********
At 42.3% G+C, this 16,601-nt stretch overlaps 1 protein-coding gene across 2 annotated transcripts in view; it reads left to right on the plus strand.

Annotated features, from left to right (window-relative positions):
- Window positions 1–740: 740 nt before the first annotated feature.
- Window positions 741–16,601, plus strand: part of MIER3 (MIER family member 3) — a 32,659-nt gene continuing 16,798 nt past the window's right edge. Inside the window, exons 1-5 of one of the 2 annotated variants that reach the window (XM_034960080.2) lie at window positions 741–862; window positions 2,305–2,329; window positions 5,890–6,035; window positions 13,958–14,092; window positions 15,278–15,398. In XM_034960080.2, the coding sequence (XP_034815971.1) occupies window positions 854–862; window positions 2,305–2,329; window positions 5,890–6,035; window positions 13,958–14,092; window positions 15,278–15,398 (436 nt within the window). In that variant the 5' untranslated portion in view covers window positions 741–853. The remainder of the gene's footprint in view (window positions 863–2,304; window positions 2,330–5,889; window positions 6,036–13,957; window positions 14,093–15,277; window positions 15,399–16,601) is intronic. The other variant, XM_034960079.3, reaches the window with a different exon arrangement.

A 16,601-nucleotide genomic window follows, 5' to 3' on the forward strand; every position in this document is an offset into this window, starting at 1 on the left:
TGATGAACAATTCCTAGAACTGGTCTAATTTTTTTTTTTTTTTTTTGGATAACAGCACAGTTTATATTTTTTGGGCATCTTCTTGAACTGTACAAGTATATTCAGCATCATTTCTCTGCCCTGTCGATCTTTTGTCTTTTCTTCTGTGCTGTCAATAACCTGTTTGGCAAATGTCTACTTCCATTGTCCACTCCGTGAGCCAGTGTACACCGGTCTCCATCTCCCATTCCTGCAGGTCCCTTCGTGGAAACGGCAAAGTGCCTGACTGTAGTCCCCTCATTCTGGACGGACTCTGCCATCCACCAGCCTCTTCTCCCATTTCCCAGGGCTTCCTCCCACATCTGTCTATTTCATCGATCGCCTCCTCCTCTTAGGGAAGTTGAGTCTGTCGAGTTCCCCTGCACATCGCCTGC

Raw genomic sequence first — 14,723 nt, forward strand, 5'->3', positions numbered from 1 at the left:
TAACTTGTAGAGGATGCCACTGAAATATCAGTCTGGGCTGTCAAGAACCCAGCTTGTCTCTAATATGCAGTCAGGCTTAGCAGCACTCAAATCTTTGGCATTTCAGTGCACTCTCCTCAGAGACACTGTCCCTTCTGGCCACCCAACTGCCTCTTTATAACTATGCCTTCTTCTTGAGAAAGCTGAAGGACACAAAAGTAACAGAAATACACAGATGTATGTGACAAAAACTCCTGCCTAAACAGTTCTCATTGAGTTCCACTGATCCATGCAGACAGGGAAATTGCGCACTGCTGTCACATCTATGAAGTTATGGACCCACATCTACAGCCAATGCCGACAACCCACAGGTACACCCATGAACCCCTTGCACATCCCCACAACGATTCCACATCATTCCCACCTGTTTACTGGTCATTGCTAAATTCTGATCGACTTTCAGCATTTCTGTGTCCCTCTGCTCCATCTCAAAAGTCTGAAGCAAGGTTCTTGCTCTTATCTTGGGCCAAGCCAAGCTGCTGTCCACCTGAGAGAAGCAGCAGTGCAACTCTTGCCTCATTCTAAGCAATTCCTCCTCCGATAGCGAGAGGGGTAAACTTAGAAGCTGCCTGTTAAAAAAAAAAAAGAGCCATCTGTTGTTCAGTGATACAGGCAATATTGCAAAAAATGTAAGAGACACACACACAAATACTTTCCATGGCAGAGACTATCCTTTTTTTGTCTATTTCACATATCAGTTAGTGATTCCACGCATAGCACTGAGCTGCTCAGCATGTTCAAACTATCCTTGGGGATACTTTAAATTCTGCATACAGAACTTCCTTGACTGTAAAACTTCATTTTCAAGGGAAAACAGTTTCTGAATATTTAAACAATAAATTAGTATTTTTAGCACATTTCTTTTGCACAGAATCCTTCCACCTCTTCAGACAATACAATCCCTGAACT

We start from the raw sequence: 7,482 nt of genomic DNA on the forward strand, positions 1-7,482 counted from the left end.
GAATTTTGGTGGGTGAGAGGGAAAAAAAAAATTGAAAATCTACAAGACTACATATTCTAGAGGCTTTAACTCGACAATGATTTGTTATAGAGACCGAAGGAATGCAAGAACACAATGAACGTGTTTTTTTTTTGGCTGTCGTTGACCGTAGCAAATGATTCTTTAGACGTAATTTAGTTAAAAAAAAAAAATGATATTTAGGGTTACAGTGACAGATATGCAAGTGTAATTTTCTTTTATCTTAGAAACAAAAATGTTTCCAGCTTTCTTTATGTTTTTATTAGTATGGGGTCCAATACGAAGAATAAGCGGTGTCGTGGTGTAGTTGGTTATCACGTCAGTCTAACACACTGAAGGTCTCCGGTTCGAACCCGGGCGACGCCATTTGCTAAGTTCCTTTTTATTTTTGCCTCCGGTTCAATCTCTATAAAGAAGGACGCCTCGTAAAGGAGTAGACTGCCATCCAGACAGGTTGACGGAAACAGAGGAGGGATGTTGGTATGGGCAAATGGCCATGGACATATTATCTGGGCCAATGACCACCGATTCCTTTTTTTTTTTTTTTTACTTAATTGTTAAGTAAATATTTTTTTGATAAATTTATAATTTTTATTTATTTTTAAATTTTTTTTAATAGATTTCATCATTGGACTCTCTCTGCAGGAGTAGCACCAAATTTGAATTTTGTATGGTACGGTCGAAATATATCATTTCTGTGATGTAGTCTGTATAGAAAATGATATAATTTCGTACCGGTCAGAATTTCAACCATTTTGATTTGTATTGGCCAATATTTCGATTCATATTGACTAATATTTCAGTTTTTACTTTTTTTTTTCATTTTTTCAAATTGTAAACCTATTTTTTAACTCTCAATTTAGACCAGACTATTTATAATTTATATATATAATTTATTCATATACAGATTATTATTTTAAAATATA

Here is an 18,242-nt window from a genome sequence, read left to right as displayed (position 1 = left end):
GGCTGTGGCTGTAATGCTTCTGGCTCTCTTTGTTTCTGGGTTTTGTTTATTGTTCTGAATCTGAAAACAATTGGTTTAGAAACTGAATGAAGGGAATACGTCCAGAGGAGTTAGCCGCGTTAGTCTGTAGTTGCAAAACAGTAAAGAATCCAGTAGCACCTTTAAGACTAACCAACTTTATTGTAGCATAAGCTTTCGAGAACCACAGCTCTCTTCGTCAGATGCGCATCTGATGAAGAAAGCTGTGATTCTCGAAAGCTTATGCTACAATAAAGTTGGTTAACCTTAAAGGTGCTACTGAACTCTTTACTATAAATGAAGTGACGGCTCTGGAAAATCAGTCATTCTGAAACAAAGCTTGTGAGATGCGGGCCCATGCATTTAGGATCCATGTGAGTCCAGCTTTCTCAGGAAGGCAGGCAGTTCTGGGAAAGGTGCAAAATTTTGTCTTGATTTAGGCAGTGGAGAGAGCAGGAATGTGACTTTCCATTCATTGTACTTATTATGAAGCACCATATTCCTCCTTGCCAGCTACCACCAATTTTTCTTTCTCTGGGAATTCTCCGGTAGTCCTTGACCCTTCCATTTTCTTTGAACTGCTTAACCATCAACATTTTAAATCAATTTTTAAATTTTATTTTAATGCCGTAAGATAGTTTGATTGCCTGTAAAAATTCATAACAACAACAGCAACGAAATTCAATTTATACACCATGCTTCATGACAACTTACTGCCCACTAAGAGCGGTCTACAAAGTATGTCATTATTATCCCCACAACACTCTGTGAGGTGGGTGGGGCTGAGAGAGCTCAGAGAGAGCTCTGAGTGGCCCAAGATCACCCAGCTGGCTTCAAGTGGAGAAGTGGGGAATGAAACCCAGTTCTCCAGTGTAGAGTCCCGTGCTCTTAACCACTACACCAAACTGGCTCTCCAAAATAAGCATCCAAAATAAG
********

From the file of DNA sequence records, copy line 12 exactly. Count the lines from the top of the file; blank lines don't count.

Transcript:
GGCTGTGGCTGTAATGCTTCTGGCTCTCTTTGTTTCTGGGTTTTGTTTATTGTTCTGAATCTGAAAACAATTGGTTTAGAAACTGAATGAAGGGAATACGTCCAGAGGAGTTAGCCGCGTTAGTCTGTAGTTGCAAAACAGTAAAGAATCCAGTAGCACCTTTAAGACTAACCAACTTTATTGTAGCATAAGCTTTCGAGAACCACAGCTCTCTTCGTCAGATGCGCATCTGATGAAGAAAGCTGTGATTCTCGAAAGCTTATGCTACAATAAAGTTGGTTAACCTTAAAGGTGCTACTGAACTCTTTACTATAAATGAAGTGACGGCTCTGGAAAATCAGTCATTCTGAAACAAAGCTTGTGAGATGCGGGCCCATGCATTTAGGATCCATGTGAGTCCAGCTTTCTCAGGAAGGCAGGCAGTTCTGGGAAAGGTGCAAAATTTTGTCTTGATTTAGGCAGTGGAGAGAGCAGGAATGTGACTTTCCATTCATTGTACTTATTATGAAGCACCATATTCCTCCTTGCCAGCTACCACCAATTTTTCTTTCTCTGGGAATTCTCCGGTAGTCCTTGACCCTTCCATTTTCTTTGAACTGCTTAACCATCAACATTTTAAATCAATTTTTAAATTTTATTTTAATGCCGTAAGATAGTTTGATTGCCTGTAAAAATTCATAACAACAACAGCAACGAAATTCAATTTATACACCATGCTTCATGACAACTTACTGCCCACTAAGAGCGGTCTACAAAGTATGTCATTATTATCCCCACAACACTCTGTGAGGTGGGTGGGGCTGAGAGAGCTCAGAGAGAGCTCTGAGTGGCCCAAGATCACCCAGCTGGCTTCAAGTGGAGAAGTGGGGAATGAAACCCAGTTCTCCAGTGTAGAGTCCCGTGCTCTTAACCACTACACCAAACTGGCTCTCCAAAATAAGCATCCAAAATAAG